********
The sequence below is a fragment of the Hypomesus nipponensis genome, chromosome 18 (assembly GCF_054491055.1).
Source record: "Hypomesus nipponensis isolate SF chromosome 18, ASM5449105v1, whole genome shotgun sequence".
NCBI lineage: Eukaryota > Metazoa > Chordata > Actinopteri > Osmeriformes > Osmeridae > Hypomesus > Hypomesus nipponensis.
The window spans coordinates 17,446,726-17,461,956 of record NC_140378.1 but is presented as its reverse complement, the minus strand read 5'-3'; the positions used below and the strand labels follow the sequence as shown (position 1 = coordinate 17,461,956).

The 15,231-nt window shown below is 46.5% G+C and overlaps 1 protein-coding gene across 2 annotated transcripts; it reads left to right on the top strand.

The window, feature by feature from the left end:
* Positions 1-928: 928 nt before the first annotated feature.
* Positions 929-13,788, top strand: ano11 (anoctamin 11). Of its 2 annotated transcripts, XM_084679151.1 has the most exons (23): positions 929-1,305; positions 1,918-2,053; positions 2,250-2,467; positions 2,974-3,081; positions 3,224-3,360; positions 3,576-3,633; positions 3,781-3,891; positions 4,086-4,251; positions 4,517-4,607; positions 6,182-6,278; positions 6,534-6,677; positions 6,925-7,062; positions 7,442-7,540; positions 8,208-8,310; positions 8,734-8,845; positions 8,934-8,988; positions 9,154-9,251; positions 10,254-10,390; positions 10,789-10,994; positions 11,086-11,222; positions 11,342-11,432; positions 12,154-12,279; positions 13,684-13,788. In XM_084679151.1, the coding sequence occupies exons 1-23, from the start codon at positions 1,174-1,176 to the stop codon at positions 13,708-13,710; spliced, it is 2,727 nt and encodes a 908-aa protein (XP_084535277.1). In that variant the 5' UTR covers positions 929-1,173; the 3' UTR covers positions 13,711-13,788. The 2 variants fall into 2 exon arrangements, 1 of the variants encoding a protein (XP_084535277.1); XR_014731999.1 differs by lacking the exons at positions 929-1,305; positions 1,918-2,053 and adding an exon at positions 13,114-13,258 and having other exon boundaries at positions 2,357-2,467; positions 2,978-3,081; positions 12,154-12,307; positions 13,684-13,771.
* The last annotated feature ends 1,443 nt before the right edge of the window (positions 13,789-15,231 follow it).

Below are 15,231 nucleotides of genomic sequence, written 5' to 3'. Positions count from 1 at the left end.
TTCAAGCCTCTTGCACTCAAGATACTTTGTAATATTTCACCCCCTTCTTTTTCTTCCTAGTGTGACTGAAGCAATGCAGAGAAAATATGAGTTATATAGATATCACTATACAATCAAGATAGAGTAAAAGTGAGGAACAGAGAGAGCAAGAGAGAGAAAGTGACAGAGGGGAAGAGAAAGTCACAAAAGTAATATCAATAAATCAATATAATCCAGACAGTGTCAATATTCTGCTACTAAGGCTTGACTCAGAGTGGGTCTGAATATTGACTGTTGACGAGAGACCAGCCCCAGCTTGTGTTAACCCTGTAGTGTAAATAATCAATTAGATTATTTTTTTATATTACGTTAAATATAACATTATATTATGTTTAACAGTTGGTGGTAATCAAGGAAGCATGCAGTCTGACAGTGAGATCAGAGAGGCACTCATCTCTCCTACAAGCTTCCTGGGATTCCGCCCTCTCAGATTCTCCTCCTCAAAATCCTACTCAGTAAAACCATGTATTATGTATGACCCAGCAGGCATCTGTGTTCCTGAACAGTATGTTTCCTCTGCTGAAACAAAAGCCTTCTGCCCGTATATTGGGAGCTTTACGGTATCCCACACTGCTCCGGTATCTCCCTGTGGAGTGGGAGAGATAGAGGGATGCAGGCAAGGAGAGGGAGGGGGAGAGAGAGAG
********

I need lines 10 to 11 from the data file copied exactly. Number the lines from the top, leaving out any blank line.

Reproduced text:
Below are 15,231 nucleotides of genomic sequence, written 5' to 3'. Positions count from 1 at the left end.
TTCAAGCCTCTTGCACTCAAGATACTTTGTAATATTTCACCCCCTTCTTTTTCTTCCTAGTGTGACTGAAGCAATGCAGAGAAAATATGAGTTATATAGATATCACTATACAATCAAGATAGAGTAAAAGTGAGGAACAGAGAGAGCAAGAGAGAGAAAGTGACAGAGGGGAAGAGAAAGTCACAAAAGTAATATCAATAAATCAATATAATCCAGACAGTGTCAATATTCTGCTACTAAGGCTTGACTCAGAGTGGGTCTGAATATTGACTGTTGACGAGAGACCAGCCCCAGCTTGTGTTAACCCTGTAGTGTAAATAATCAATTAGATTATTTTTTTATATTACGTTAAATATAACATTATATTATGTTTAACAGTTGGTGGTAATCAAGGAAGCATGCAGTCTGACAGTGAGATCAGAGAGGCACTCATCTCTCCTACAAGCTTCCTGGGATTCCGCCCTCTCAGATTCTCCTCCTCAAAATCCTACTCAGTAAAACCATGTATTATGTATGACCCAGCAGGCATCTGTGTTCCTGAACAGTATGTTTCCTCTGCTGAAACAAAAGCCTTCTGCCCGTATATTGGGAGCTTTACGGTATCCCACACTGCTCCGGTATCTCCCTGTGGAGTGGGAGAGATAGAGGGATGCAGGCAAGGAGAGGGAGGGGGAGAGAGAGAG